Many years ago, when I was a young engineering student, a required course in humanities was full. So, instead of learning about moral issues in engineering, I learned about moral issues in architecture. One of the assignments was to read the Henrik Ibsen play “The Master Builder.” Published in 1892, it paints a compelling portrait of a middle-aged architect obsessed with success—a “king” of the building process weaving complex relationships to keep his team, and genius, together.
I don’t know when things were really that simple. Perhaps in Roman times or maybe when Hearst built his castle at San Simeon. But I have heard of times not too long ago when construction was done on a handshake; everyone got together, and the project was done. This probably was the most efficient form of integrated project delivery (IPD).
It is not like that anymore, but I have seen many attempts to get back to that state of togetherness. During the 1990s, we had total quality management, partnering, and design-build. In 2000, we tried again, when the U.S. Green Building Council (USGBC) began to push for integrated design. It was a great idea—if a project was designed as a whole instead of piecemeal, it would operate more efficiently. The USGBC even offered proof that it worked, and yet it did not quite catch on.
Then, building information modeling (BIM) came along, and everything changed. Subcontractors, so often left out of other attempts at collaboration, saw the advantages of BIM and began driving the process. With virtual planning, they could work out problems at a point in the building process when changes are easy (and cheap) to make. This really was “integrated project redesign” because projects usually were bid before the BIM magic happened. Soon, though, these contractors started getting involved at the design phase, and, suddenly, we had achieved real IPD.
Of course, nothing is simple these days, and complex legal arrangements are involved with IPD. Both The American Institute of Architects (www.aia.org) and ConsensusDocs (www.consensusdocs.org) have standard agreements you can use. I am not a lawyer and, thus, am not going to try to explain these contracts; your attorney can do that for you. I can, however, share my view on how this should work. Like most things in life, success revolves around incentives and disincentives. For IPD to work properly, all parties have to share in both the risk and the reward. When design-build was big, I often heard the term applied to projects that really were just plan-and-spec jobs, with everything else the same—at least for the subcontractors. And maybe that’s the key: If you don’t have a real team, you won’t get team results.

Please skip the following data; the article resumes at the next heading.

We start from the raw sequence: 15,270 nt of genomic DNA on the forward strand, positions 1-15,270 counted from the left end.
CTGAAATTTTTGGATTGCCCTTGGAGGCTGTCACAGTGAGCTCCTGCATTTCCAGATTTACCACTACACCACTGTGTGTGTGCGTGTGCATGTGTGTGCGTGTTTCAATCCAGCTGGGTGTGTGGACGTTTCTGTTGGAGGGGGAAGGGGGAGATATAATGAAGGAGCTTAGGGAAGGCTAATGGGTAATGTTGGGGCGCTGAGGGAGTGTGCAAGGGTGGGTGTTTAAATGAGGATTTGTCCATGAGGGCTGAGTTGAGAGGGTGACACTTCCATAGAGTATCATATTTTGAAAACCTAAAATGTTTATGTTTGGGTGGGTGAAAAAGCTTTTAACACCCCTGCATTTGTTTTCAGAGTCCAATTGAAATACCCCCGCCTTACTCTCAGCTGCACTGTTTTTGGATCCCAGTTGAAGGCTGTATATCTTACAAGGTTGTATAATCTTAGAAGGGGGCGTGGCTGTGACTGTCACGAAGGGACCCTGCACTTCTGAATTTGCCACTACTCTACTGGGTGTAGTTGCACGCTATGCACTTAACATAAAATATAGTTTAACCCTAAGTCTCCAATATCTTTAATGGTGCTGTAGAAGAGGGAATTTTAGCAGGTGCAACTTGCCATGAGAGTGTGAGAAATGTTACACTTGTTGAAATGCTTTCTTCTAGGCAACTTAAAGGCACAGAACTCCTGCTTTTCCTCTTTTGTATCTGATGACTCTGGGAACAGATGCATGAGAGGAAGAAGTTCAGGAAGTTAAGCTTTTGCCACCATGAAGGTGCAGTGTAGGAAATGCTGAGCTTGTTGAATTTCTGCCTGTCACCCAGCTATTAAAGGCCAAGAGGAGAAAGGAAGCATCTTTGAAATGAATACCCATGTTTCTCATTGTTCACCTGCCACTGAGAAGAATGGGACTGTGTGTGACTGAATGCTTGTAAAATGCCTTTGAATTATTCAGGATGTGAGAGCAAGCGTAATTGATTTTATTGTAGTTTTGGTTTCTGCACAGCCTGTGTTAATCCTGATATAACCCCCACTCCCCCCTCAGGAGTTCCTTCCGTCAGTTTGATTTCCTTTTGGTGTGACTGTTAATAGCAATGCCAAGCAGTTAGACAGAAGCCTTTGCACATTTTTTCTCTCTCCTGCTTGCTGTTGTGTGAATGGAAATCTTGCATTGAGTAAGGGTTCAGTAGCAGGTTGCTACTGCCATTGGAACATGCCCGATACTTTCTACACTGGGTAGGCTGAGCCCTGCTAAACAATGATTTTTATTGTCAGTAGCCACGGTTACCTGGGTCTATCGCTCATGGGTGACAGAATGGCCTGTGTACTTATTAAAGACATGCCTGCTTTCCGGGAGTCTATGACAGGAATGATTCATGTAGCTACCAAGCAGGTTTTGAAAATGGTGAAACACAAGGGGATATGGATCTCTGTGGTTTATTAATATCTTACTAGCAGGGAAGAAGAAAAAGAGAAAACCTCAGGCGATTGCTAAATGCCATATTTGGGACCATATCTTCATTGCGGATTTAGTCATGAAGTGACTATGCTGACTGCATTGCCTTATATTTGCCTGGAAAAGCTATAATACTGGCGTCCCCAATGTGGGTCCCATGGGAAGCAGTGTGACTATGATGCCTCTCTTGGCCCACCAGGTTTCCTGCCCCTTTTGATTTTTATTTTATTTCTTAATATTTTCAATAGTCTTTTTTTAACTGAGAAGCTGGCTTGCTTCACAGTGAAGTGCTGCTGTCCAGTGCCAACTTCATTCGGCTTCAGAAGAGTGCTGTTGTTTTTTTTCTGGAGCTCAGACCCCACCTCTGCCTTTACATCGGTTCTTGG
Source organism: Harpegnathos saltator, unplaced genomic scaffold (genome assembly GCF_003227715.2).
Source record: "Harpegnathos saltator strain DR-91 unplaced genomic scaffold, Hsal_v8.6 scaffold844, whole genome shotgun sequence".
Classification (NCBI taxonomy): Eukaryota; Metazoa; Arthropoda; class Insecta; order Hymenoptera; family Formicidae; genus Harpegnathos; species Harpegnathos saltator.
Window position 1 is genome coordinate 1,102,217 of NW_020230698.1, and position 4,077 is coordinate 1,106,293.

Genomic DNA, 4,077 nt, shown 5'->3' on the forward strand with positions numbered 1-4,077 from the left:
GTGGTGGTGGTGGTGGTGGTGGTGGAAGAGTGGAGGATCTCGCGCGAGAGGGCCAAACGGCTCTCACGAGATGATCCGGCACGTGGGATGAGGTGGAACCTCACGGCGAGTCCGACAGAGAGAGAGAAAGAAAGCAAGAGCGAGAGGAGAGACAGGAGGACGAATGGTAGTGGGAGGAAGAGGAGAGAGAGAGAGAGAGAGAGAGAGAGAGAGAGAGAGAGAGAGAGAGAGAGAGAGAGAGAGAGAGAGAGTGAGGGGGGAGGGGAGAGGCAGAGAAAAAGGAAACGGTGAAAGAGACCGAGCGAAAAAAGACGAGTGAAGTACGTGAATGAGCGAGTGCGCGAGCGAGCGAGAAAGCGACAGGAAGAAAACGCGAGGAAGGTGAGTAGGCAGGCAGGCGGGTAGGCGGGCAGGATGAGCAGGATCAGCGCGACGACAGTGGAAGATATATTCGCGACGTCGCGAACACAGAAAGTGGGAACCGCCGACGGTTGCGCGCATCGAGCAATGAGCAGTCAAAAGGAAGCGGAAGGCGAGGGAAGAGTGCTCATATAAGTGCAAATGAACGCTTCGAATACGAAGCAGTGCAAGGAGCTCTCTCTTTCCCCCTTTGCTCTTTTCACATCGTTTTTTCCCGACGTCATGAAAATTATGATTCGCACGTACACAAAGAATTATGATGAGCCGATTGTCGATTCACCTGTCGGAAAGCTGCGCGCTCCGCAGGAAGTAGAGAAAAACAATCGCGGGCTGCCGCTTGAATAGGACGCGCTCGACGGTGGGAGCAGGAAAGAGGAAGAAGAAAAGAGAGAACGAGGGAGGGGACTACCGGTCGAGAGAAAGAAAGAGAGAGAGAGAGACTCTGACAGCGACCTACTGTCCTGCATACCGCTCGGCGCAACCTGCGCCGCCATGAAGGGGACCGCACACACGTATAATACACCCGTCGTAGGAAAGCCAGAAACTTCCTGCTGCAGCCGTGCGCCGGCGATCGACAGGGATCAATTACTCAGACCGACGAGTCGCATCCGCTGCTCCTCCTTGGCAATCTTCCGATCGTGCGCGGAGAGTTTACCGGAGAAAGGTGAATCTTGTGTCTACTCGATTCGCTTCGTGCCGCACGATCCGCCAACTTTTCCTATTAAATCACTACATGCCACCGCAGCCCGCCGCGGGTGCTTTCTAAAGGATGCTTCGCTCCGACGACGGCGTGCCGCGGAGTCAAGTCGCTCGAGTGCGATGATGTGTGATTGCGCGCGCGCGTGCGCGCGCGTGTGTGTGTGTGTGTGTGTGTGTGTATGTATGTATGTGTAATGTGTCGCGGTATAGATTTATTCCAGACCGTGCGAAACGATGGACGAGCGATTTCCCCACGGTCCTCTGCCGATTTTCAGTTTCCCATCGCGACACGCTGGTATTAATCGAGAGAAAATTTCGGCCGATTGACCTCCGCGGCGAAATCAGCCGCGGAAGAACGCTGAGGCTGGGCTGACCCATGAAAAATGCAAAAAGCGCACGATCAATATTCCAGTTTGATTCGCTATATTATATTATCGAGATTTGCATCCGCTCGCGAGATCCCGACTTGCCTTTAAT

So, you can force a team through a contract or find a team that already exists. In today’s market, with the financial pressures everyone faces, a combination of the two probably works best: You have a good contract that spreads risk, but a team that has worked together successfully.
Is IPD good for every job? For that matter, is BIM good for every job?
The answer to the first question is no for several reasons, the main one being complexity. If you need to replace a boiler, you hire a mechanical contractor and get the job done. Or perhaps you are retrofitting a simple space; if you are, IPD is not really required. Another caveat is public work. While we need to figure out how to do IPD for public entities, we need to build in extra measures to make sure the selection process is fair and unbiased.
The answer to the BIM question is no—so far. There are plenty of jobs that would not benefit from BIM. In fact, I have heard many examples of BIM not adding much benefit to a job and only driving up costs because of the additional upfront investment in technology. However, as software gets cheaper and easier to use, this will change. In the future, every job could benefit from being designed with BIM.
If, as an owner, a designer, or a contractor, you venture into IPD, ask yourself this: Is the job complex enough for IPD or BIM? If it is, proceed. Is everyone on the team locked together in risk and reward? If one party has an out, then it may not work. Most importantly, remember to be a good team member. It is just like sports: When everyone is working together and doing his or her best, you are most likely to win.
A mechanical engineer with expertise in safety, green building, and construction technologies, Dan Bulley, LEED AP BD+C, O+M, is senior vice president of Mechanical Contractors Association Chicago. Formerly, he served as an officer and board member for the Illinois chapter of the U.S. Green Building Council and as president of the Illinois chapter of ASHRAE.